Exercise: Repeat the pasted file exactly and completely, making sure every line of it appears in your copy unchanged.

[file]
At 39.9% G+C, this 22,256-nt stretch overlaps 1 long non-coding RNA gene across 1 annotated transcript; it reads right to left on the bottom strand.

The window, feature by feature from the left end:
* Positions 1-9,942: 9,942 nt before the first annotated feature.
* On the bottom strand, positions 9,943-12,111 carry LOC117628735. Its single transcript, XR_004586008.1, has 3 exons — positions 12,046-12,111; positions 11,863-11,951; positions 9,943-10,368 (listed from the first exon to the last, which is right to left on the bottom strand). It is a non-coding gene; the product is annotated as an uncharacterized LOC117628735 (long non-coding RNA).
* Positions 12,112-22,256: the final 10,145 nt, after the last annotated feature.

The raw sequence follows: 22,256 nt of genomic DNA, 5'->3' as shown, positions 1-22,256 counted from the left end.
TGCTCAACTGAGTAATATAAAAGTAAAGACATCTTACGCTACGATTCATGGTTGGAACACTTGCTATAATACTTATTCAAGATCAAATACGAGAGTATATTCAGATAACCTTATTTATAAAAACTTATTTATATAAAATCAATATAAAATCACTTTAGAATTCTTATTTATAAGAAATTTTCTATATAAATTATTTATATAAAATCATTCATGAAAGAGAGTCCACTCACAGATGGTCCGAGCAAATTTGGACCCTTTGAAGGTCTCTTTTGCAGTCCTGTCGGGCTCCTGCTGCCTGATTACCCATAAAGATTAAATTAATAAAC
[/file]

At 39.9% G+C, this 22,256-nt stretch overlaps 1 long non-coding RNA gene across 1 annotated transcript; it reads right to left on the bottom strand.

The window, feature by feature from the left end:
* Positions 1-9,942: 9,942 nt before the first annotated feature.
* On the bottom strand, positions 9,943-12,111 carry LOC117628735. Its single transcript, XR_004586008.1, has 3 exons — positions 12,046-12,111; positions 11,863-11,951; positions 9,943-10,368 (listed from the first exon to the last, which is right to left on the bottom strand). It is a non-coding gene; the product is annotated as an uncharacterized LOC117628735 (long non-coding RNA).
* Positions 12,112-22,256: the final 10,145 nt, after the last annotated feature.

The raw sequence follows: 22,256 nt of genomic DNA, 5'->3' as shown, positions 1-22,256 counted from the left end.
TGCTCAACTGAGTAATATAAAAGTAAAGACATCTTACGCTACGATTCATGGTTGGAACACTTGCTATAATACTTATTCAAGATCAAATACGAGAGTATATTCAGATAACCTTATTTATAAAAACTTATTTATATAAAATCAATATAAAATCACTTTAGAATTCTTATTTATAAGAAATTTTCTATATAAATTATTTATATAAAATCATTCATGAAAGAGAGTCCACTCACAGATGGTCCGAGCAAATTTGGACCCTTTGAAGGTCTCTTTTGCAGTCCTGTCGGGCTCCTGCTGCCTGATTACCCATAAAGATTAAATTAATAAAC